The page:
The album opens with one of several sweet ballads on the record, Good Timin’, written by Brian and Carl Wilson with lead vocal by the latter. Good Timin’ was saturated with those time-tested pure Beach Boys harmonies and followed Here Comes The Night onto the charts, outranking it with a number 40 placement.

Lady Lynda was Al Jardine’s tribute to his wife, based on Bach’s Jesu, Joy Of Man’s Desiring and given a lush production. The song was an unexpected huge smash in the U.K.

Full Sail is one of three songs on L.A. co-written by Carl and Geoffrey Cushing-Murray, a song-writer that Carl met through his brother-in-law, Billy Hinsche. It’s a melancholy, heavily orchestrated ballad that returns to a tried-and-true Beach Boys lyrical technique of using water-related metaphors to confront some of life’s larger issues.

Carl and Cushing-Murray also penned Angel Come Home which expresses so effectively the desperate sense of loss felt by a man whose loved one has flown. This time the lead vocal is given over to Dennis Wilson, who brings to the song the toughness that it so required.

Dennis also sings Love Surrounds Me, which he co-wrote with Gregg Jakobson. With a similar theme of lost love, and a mournful, funky rhythm, the track makes a perfect pair with Angel Come Home.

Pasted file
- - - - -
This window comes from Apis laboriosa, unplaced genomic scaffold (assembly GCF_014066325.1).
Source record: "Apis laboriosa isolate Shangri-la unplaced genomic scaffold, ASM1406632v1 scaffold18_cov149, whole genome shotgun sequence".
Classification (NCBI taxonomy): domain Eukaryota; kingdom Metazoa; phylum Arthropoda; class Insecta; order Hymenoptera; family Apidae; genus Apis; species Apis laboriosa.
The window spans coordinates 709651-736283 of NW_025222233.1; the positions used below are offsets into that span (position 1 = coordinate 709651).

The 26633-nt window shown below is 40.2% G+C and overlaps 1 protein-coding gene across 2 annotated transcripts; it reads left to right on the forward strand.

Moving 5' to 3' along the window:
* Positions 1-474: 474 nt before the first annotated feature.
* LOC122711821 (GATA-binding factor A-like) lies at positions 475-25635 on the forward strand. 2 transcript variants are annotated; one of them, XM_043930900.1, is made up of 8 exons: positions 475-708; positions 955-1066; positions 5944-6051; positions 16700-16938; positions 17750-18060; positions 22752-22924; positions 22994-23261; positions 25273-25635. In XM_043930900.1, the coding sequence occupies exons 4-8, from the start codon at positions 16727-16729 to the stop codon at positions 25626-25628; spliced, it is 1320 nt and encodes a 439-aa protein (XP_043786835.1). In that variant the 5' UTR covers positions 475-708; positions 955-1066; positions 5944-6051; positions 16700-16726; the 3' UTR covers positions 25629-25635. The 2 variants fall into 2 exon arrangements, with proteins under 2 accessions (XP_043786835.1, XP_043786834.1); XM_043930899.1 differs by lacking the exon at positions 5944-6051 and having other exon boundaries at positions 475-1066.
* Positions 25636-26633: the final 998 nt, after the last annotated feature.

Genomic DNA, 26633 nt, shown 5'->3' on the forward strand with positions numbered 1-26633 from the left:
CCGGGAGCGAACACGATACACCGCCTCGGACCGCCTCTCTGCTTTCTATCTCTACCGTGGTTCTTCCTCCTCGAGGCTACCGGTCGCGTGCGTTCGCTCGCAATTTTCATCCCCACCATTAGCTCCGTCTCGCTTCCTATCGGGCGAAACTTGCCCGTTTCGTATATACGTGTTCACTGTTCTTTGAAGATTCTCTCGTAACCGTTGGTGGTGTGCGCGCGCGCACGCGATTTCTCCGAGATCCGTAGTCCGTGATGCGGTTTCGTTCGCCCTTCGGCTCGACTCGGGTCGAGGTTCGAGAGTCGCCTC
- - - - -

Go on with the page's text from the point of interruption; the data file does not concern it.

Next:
Sumahama is Mike Love’s major contribution to L.A. (Light Album), another lush ballad that finds the singer alternating Japanese verses with English. A sad tale of a family torn apart, it’s one of Love’s more endearing vocal performances and a highlight of the record.

Following the Here Comes The Night disco extravaganza, produced by Johnston and Curt Becher (formerly Boettcher), the mood changes considerably for Baby Blue, a truly plaintive ballad written by Dennis, his wife Karen Lamm and Jakobson. With Carl singing the verses and Dennis the choruses, the piano-driven track is the model of simplicity.

Goin’ South, penned by Carl and Cushing-Murray, is another moody offering sung by Carl, its easygoing electric keyboard and doleful sax accentuating the singer’s desire to get a new start. L.A. (Light Album) is a record dominated – save for the disco track – with quiet, sentimental songs. So the final track, a high-steppin’ take on the traditional Shortenin’ Bread, arranged by Brian – whose input on the album was otherwise minimal – and sung by Carl, is the perfect way to take us out with a smile.

L.A. (Light Album) found The Beach Boys standing at a crossroad. The following year they would perform for hundreds of thousands in Washington, D.C., and by the end of the ‘80s they’d be back at the top of the charts. There would be heartbreak in their future as well, no the lease of it the deaths of Dennis and Carl Wilson, but through it all The Beach Boys never stopped searching for that light.

Jeff Tamarkin

Thanks to Geoffrey Cushing-Murray and Dawn Eden.